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PJ Library links a growing number of Jewish families—through the pages of children’s books—to Jewish life

PJ Library consistently reports that its program has an influence in connecting families to Jewish life.

Sister and brother Micah and Levi enjoying a PJ Library book together.

When story time arrives at their Bucktown home, 4-year-old Micah and her 2-year-old brother, Levi, usually head straight to their PJ Library collection of books. The Jewish-themed children's books delivered monthly to their home are in the constant book rotation like in so many other Jewish homes with young children around the country. 

PJ Library, created 12 years ago by the Harold Grinspoon Foundation, has delivered more than 10 million books to families--of all backgrounds, family makeup, and observance levels--raising Jewish children around the world.

Here in Chicago, PJ Library launched back in 2008 through funding from JUF and generous local donors, and has provided age-appropriate books and music to almost 19,000 children--and counting. PJ Library serves children ages 6 months to 8 years, and when children age out of PJ Library, they move onto a PJ Library offshoot called PJ Our Way for older children.

PJ Library consistently reports that its program has an influence in connecting families to Jewish life. "In our 10 years of PJ Library in Chicago, families continue to share how reading the books have inspired them to become more connected in Jewish life-from attending our PJ Library holiday celebrations and volunteering with JUF TOV to enrolling their children in Jewish preschools, summer camp, and day schools," said Rachel Rapoport, PJ Library's Program Director at JUF.

And PJ Library families are connecting to Jewish life in increasing numbers. Families who were surveyed in national PJ Library surveys in both 2013 and 2016 reported higher levels of influence from PJ Library in 2016 in questions about Jewish connection. Nearly every family--99 percent--reported in the most recent survey that PJ Library has somehow added value to how their family thinks about or practices Judaism.

Even for PJ Library households with parents who didn't grow up with strong Jewish backgrounds, the survey found that the program is influencing their children Jewishly. In fact, the survey reported that PJ Library is more likely to influence intermarried families than in-married families. For instance, 83 percent of survey respondents said that PJ library has increased their confidence in engaging their kids on Jewish topics. That number spikes to 94 percent when looking exclusively at intermarried families.

Back at Micah and Levi's home, lately the kids have been reading, re-reading, and re-reading again Flying High , New England Patriots star Julian Edelman's semi-autobiographical book about a charming squirrel who wants to play football. Micah and Levi also gravitate toward the book Bim and Bom,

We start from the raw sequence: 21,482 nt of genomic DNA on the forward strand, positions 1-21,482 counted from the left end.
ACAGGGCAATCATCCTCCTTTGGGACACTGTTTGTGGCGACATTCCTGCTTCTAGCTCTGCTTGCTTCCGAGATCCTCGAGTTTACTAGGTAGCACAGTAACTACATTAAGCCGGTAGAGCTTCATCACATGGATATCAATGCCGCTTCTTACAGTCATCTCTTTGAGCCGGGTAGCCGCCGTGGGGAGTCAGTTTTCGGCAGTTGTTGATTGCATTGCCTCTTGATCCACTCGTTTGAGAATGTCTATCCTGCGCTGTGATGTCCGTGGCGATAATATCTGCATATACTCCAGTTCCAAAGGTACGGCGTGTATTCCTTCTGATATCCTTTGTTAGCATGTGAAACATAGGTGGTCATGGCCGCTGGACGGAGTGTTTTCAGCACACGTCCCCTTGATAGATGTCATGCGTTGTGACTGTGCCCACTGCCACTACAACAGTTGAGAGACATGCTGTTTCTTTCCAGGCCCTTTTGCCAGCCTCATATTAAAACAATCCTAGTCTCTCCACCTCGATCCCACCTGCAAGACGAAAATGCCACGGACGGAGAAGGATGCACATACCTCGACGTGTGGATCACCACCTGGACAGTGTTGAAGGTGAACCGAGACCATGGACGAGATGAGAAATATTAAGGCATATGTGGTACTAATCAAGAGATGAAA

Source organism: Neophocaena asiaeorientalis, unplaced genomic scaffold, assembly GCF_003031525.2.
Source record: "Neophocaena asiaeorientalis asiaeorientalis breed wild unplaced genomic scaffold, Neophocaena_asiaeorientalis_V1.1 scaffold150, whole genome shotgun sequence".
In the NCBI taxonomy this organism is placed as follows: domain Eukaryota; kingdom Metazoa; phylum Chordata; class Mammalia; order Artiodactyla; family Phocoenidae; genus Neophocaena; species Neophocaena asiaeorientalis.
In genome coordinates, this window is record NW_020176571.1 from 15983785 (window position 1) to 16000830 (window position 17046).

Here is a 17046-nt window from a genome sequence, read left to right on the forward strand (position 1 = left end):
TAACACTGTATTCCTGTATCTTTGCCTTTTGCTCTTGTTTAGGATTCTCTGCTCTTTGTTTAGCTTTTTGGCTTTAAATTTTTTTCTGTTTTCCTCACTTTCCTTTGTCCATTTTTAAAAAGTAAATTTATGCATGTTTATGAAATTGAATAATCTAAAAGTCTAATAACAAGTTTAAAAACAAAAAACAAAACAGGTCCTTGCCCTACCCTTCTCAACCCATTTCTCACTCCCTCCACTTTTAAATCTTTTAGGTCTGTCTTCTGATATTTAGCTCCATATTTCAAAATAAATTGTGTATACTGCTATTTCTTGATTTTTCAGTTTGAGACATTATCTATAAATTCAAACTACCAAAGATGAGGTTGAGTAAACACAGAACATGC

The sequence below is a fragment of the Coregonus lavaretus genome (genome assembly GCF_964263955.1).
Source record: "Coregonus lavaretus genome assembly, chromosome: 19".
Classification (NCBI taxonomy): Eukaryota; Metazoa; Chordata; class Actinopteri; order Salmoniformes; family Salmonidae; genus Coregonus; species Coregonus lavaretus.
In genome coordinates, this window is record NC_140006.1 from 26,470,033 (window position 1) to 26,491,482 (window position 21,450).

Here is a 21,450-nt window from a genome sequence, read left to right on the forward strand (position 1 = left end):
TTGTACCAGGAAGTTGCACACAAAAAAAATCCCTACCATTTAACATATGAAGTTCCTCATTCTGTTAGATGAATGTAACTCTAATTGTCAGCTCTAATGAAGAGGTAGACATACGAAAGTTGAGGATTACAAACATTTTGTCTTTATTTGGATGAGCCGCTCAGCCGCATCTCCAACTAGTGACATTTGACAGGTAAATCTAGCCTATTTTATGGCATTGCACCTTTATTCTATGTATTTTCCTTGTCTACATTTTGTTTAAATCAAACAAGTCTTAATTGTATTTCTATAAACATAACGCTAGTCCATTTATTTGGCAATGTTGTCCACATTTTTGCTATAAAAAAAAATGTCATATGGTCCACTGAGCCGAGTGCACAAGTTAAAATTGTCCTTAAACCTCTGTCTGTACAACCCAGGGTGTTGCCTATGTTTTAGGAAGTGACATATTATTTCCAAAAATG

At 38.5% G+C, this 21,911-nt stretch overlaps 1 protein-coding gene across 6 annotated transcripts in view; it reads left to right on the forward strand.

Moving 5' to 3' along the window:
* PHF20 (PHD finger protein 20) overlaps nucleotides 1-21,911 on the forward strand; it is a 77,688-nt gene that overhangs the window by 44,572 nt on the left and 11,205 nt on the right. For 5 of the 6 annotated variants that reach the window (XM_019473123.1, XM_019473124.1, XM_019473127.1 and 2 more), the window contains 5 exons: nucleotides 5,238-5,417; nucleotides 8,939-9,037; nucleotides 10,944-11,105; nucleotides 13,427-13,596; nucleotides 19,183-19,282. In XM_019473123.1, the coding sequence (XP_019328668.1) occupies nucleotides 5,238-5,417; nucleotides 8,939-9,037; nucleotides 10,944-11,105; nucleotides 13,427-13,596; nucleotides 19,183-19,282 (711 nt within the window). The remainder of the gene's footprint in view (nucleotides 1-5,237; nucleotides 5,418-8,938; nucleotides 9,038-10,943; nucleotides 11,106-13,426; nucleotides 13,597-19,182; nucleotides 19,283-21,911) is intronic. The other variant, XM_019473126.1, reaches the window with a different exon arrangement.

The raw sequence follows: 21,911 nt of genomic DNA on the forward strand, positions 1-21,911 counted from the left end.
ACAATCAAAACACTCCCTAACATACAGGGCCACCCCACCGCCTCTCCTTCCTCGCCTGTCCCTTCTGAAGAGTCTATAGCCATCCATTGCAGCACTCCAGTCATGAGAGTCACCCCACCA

Their home, children's books and all, feels very Jewish, and that's just the way Micah and Levi's mom and dad, Cortney Lederer and Stefan Teodosic, intended it to be. But Jewish life is much more a centerpiece of their children's lives than it was for Lederer and Teodosic when they were kids.

Lederer grew up in Barrington, Ill., a suburb with a small Jewish population. She came from a culturally Jewish, but not observant family, and never had a bat mitzvah. She hadn't dated Jewish guys, either, until she met her future husband.

Teodosic was born and raised in the Detroit suburbs by a Jewish mother and non-Jewish father. His family celebrated some of the Jewish holidays, but weren't particularly active in the Jewish community.

Then, as a young adult living in New York, working in the World Trade Center on 9/11 prompted Teodosic to take stock of his priorities, switching careers from the for-profit sector to his dream of being a director of a Jewish camp. Today, he is the executive director of Beber Camp in Wisconsin and Perlman Camp in Pennsylvania, and active in the JUF community here in Chicago.

During their courtship, Lederer and Teodosic started contemplating more seriously what type of Jewish life they would want to pursue together. When they had their first baby, they wanted to make more intentional Jewish choices for their burgeoning family.

PJ Library books and their events have been a big part of that Jewish journey. "Cortney and I had never lit Shabbat candles when we were married before we had kids," Teodosic said. "We have now chosen Jewish preschool, we light candles, we get challah from our schools, the holidays have become super meaningful…Really having resources, a support structure, and a cohort of other families has been amazing for us."

Lederer, an arts consultant, says their children aren't the only ones who learn Jewishly from the PJ Library books--which include information on the inside flaps about Jewish holidays and concepts. "I used the books as a way for me to gain knowledge about the various holidays, traditions, Hebrew and Yiddish phrases," she said. "I'm also learning a lot along with my kids."  

To learn more about PJ Library, visit .

PJ Library is a program of the Harold Grinspoon Foundation, funded in Chicago by JUF and generous local donors.

The Lederer/Teodosic family are now group leaders in Chicago PJ Library's Gathering for Good, a social club for PJ Library families to volunteer, learn, share, and connect monthly through age-appropriate service projects and holiday celebrations. For more information, email Rachel Rapoport at .

" Nearly every family--99 percent--reported in the most recent survey that PJ Library has somehow added value to how their family thinks about or practices Judaism."

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